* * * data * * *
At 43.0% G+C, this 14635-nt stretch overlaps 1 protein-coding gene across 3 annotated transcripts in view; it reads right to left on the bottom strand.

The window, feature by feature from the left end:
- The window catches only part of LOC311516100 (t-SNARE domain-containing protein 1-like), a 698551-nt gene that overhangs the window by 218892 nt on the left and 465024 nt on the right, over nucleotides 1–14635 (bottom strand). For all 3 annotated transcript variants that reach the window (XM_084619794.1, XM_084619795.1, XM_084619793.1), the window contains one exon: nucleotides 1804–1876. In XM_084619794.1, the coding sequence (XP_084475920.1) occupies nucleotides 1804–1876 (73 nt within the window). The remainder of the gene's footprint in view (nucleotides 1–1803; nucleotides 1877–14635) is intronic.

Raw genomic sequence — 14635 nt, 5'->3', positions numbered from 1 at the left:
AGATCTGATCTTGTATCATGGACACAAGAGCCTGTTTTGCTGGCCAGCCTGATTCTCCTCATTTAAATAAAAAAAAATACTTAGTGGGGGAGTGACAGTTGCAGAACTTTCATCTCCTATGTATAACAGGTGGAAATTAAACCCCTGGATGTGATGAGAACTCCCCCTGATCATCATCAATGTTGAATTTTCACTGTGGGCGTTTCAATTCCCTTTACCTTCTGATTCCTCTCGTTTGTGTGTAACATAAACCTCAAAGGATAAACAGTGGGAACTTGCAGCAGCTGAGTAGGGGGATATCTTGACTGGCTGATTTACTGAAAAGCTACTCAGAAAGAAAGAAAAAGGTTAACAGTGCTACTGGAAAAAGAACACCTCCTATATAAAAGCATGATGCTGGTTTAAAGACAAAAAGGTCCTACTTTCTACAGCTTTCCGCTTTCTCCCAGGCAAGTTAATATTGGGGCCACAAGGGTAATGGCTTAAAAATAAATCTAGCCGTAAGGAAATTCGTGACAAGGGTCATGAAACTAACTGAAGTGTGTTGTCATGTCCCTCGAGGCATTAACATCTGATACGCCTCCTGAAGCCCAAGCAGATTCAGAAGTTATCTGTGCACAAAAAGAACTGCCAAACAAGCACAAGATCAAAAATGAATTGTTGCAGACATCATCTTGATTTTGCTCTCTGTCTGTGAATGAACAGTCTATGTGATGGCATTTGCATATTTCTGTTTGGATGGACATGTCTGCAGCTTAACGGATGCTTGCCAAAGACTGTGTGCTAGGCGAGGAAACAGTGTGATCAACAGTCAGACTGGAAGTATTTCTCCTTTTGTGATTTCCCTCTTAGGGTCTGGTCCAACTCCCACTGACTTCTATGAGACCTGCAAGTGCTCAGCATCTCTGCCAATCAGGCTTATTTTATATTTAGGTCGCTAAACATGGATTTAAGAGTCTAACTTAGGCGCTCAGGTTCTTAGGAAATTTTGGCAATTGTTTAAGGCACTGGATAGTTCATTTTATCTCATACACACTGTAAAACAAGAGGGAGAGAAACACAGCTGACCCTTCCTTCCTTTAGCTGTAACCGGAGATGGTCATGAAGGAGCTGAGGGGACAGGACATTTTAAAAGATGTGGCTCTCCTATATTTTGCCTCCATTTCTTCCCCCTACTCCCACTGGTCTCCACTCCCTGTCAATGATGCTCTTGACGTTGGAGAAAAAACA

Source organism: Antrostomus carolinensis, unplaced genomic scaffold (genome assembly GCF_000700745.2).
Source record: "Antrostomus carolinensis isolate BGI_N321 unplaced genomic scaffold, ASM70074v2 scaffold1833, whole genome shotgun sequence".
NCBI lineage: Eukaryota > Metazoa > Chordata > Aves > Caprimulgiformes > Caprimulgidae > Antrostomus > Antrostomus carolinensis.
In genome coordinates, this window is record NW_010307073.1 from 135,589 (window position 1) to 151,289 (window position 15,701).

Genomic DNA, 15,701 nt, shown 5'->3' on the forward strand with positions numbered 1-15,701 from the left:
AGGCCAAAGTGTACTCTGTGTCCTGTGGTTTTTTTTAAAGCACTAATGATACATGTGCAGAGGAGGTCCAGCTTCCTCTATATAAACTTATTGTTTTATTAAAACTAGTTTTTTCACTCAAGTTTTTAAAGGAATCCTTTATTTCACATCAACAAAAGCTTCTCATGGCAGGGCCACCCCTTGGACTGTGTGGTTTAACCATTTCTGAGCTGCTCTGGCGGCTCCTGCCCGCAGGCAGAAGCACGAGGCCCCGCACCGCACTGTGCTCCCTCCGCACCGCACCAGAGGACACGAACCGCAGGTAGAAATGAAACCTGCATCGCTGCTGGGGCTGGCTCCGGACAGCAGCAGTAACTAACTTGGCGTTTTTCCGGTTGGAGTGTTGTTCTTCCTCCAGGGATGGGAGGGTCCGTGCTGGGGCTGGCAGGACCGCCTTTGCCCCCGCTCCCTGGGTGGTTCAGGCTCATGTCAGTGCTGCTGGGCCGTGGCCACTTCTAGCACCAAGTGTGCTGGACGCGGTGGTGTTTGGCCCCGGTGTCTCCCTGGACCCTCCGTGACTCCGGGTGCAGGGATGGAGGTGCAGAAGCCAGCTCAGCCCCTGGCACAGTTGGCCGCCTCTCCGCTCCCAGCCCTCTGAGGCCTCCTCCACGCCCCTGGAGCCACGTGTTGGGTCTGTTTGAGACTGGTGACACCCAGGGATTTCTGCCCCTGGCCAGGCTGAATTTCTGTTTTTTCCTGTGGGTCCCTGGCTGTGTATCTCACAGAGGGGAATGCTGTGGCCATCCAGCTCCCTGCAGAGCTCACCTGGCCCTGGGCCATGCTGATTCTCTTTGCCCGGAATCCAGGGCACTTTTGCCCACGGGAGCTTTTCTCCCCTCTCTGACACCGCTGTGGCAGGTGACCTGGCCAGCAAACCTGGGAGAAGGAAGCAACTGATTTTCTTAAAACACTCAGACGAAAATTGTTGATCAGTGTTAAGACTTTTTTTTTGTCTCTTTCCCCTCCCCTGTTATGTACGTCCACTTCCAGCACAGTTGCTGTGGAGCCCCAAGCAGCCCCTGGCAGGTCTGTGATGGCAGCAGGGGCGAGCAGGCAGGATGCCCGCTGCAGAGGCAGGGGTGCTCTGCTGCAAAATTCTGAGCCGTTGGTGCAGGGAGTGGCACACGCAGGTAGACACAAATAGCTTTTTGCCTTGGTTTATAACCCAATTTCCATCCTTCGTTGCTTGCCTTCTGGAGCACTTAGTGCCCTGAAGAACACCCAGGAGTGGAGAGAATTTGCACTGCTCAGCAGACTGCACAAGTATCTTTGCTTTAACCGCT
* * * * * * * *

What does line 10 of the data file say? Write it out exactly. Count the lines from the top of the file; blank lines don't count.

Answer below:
Genomic DNA, 15,701 nt, shown 5'->3' on the forward strand with positions numbered 1-15,701 from the left: